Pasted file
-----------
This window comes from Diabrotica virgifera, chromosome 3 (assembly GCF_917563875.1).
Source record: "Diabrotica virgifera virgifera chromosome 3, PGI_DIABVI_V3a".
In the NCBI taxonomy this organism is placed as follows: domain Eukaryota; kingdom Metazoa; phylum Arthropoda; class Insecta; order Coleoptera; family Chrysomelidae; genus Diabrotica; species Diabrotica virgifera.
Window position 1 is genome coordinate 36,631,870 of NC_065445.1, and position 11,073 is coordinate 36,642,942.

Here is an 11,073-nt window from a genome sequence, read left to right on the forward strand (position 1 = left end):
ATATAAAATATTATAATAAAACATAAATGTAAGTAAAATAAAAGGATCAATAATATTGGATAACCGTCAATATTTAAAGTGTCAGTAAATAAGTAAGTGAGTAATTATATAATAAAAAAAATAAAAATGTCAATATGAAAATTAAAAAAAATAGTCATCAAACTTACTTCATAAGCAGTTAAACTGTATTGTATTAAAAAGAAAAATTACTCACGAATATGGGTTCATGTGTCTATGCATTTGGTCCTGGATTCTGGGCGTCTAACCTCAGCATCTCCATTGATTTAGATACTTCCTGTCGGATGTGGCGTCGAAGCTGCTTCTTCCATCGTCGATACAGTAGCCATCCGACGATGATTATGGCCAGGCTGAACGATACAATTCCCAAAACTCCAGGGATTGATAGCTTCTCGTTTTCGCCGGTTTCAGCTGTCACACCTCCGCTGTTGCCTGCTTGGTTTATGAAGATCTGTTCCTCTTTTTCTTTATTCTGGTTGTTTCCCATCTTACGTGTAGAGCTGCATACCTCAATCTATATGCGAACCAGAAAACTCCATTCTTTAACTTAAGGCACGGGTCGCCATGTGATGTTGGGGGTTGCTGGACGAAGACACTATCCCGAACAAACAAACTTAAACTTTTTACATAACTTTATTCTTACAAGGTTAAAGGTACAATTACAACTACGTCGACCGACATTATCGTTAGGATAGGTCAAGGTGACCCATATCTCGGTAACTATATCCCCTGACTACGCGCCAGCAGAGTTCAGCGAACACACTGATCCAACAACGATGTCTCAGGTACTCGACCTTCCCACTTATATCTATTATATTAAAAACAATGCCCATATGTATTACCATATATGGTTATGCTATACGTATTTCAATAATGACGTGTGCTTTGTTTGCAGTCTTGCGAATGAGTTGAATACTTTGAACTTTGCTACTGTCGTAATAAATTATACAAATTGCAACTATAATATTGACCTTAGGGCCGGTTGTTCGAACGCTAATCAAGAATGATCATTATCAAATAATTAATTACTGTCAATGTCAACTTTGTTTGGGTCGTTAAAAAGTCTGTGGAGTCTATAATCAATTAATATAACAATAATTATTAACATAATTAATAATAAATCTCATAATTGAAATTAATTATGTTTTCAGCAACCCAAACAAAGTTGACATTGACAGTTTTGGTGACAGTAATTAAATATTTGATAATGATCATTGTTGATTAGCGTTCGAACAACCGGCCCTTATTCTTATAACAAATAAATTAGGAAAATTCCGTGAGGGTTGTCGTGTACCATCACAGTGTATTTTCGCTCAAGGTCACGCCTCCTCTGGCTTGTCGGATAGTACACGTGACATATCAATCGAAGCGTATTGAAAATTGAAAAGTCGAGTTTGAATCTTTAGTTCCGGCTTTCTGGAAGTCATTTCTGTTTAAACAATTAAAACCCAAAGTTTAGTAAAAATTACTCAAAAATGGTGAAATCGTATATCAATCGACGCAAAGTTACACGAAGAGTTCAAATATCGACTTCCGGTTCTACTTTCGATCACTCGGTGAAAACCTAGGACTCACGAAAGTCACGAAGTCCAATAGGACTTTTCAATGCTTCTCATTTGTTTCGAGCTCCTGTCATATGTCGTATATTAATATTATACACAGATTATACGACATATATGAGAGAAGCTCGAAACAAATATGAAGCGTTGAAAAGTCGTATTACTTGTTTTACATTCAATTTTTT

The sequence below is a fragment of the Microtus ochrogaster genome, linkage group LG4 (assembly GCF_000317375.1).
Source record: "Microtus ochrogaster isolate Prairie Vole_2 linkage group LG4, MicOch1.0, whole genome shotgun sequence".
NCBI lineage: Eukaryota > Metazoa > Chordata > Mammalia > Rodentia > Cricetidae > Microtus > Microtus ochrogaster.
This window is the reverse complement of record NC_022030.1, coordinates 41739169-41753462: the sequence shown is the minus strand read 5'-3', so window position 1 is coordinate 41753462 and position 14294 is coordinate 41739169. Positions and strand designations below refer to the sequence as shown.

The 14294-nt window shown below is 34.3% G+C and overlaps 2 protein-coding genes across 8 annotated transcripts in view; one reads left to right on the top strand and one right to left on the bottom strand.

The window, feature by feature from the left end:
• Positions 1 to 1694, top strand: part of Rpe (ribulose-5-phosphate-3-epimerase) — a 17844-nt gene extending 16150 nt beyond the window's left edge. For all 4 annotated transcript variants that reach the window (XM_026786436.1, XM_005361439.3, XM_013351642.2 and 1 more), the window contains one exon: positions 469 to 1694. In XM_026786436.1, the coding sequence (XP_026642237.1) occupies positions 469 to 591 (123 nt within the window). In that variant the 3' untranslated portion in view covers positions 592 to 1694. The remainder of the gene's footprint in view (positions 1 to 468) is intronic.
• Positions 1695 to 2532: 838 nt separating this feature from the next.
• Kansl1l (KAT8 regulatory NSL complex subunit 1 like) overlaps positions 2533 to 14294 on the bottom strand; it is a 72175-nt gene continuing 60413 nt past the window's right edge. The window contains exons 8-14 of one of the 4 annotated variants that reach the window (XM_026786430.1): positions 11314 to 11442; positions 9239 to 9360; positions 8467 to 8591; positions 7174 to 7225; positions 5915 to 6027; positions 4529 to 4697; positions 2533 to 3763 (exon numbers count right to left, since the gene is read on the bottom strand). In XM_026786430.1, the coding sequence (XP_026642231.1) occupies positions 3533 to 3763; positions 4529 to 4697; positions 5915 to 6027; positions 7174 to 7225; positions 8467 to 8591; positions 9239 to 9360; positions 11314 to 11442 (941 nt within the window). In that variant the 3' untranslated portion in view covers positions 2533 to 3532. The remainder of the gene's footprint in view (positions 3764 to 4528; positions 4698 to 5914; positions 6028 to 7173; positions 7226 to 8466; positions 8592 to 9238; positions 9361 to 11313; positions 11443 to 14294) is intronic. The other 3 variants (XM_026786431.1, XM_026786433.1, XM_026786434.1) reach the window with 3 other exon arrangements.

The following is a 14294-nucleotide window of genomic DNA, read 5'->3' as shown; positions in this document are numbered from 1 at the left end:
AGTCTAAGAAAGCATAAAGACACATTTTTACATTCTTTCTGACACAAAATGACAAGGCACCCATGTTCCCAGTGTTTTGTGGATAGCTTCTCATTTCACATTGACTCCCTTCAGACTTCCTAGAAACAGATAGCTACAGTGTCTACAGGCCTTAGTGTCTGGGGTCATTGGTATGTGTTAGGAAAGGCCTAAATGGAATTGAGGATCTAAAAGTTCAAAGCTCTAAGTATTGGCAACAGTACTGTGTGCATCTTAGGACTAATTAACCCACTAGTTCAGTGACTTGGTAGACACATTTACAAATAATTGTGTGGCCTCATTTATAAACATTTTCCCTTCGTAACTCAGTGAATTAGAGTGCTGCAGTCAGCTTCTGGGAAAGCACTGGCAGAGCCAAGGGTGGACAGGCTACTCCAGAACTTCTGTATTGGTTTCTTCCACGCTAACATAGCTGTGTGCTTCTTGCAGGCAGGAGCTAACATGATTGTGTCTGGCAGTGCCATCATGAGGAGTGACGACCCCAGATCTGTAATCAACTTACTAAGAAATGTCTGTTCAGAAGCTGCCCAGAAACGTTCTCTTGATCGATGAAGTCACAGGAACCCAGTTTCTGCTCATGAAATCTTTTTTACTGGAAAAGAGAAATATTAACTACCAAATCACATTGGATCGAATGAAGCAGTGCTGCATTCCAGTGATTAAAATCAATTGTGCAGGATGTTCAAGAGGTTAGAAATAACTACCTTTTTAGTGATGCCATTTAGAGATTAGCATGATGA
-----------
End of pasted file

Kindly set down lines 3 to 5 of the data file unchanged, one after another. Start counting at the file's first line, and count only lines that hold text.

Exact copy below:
In the NCBI taxonomy this organism is placed as follows: domain Eukaryota; kingdom Metazoa; phylum Arthropoda; class Insecta; order Coleoptera; family Chrysomelidae; genus Diabrotica; species Diabrotica virgifera.
Window position 1 is genome coordinate 36,631,870 of NC_065445.1, and position 11,073 is coordinate 36,642,942.

Here is an 11,073-nt window from a genome sequence, read left to right on the forward strand (position 1 = left end):